This farmer can sell a futures contract on the commodity which will lock in the future selling price. This also works if the price exceeds the price expected by the farmer. The downside in this case is that the farmer will not reap the benefits of the price increase.

Liquidity risk

Liquidity refers to the ease with which a company can convert its assets into cash. If a business is seasonal or cyclical, it may face greater liquidity risk than businesses with more sales. Seasonal or cyclical businesses generally face a much higher liquidity risk, as the business might not have cash flow to pay the bills.

Financial risk management looks to metrics such as the company’s free cash flow to monitor liquidity risk at all times. Quick ratio and inventory turnover ratios can be useful. In addition, the price/cash ratio helps to indicate to what extent the liquidity risk affects the value of the company.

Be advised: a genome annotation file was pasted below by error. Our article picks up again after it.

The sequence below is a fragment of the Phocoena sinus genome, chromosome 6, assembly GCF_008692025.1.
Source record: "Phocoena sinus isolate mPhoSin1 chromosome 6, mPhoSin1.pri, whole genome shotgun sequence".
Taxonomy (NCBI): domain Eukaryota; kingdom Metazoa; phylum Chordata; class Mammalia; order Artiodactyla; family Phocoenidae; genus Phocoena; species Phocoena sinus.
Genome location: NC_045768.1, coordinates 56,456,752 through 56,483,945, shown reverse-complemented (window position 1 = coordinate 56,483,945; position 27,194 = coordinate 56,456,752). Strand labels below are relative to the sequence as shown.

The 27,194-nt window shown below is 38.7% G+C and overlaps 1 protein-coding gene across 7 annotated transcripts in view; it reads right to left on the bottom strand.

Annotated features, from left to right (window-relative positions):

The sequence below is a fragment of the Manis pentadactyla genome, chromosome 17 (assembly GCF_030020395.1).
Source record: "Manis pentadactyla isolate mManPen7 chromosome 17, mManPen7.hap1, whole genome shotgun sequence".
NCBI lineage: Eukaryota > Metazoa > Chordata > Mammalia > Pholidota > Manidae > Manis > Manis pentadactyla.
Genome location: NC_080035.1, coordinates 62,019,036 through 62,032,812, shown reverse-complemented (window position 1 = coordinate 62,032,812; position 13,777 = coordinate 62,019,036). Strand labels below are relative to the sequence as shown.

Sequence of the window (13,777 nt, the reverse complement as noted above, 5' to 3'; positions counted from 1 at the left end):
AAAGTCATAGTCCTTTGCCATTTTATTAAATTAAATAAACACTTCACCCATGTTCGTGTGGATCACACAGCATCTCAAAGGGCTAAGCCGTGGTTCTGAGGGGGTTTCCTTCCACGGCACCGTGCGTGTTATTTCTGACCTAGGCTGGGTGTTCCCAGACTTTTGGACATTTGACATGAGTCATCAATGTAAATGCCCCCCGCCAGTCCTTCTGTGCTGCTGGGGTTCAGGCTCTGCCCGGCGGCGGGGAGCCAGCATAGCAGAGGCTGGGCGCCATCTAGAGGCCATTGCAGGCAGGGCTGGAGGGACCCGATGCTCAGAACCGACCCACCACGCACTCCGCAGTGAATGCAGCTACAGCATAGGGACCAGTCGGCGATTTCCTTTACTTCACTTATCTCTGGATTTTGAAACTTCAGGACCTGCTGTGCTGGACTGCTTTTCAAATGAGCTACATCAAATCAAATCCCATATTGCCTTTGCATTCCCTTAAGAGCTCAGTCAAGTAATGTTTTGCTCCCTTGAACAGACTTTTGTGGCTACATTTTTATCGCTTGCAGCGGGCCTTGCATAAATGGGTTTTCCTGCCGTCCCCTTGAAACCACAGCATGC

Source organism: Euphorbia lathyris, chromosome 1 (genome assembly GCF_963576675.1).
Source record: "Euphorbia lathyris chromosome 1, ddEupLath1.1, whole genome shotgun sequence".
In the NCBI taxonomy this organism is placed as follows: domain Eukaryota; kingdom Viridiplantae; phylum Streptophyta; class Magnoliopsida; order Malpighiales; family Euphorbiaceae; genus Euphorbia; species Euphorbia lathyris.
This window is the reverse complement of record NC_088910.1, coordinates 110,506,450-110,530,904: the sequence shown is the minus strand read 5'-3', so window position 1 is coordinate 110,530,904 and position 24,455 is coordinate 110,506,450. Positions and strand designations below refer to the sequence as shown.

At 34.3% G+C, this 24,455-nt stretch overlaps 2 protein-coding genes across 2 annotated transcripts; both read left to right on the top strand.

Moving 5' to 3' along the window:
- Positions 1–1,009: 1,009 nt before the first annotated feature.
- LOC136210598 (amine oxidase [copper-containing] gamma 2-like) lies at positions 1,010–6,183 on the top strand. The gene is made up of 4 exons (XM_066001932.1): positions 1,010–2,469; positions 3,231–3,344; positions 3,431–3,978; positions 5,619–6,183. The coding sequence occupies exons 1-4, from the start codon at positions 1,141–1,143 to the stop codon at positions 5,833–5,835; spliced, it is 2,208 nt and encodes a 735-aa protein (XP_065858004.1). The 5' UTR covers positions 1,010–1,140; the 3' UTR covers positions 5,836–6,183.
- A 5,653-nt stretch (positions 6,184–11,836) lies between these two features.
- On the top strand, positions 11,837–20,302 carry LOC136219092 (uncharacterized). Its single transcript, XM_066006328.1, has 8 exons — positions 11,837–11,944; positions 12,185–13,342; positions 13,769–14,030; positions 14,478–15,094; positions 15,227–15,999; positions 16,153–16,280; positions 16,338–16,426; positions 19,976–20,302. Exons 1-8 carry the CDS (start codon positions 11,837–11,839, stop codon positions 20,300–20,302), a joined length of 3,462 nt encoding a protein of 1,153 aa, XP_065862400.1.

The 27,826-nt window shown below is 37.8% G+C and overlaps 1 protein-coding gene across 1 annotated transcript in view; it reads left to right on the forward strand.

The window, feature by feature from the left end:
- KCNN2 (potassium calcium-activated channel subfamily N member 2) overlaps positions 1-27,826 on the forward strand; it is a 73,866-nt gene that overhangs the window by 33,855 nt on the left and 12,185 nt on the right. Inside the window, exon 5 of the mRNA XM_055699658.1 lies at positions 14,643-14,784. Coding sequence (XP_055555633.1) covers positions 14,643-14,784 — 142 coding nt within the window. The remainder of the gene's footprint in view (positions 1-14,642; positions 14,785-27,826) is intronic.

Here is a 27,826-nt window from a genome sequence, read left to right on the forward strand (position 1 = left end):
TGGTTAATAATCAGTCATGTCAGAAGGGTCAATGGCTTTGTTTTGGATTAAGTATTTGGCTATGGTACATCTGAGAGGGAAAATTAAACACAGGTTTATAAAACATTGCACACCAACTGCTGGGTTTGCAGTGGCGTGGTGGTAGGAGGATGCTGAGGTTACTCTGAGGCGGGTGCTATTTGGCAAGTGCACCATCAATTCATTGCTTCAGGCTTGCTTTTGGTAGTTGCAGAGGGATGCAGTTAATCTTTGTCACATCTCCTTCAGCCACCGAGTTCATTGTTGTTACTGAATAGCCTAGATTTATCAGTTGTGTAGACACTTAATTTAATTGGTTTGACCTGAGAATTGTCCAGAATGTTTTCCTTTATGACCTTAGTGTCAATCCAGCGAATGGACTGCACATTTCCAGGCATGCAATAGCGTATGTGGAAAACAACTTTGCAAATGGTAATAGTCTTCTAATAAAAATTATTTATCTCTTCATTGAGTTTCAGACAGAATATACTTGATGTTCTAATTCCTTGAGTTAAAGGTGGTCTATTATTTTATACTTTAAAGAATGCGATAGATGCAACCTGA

Conclusion

Financial risk management serves to minimize risk to a business. Businesses are subject to many different types of risk. Using derivatives to quantitatively manage risk is one strategy. Other strategies come from the specific type of risk and may be particular to each type of risk. There are also hedging strategies that can be effective with most types of risk.

Risk Management Tips

  • A potential course of action when trying to assess the risk of a specific move, whether in business or investing, is to consult a financial advisor. Finding a qualified financial advisor doesn’t have to be difficult. SmartAsset’s free tool connects you with up to three financial advisors who serve your area, and you can interview your matching advisors for free to decide which one is right for you. If you’re ready to find an advisor who can help you achieve your financial goals, start now.
  • Inflation risk is a type of risk that you may face on an individual level. SmartAsset’s free inflation calculator helps you determine the impact of inflation on your purchasing power.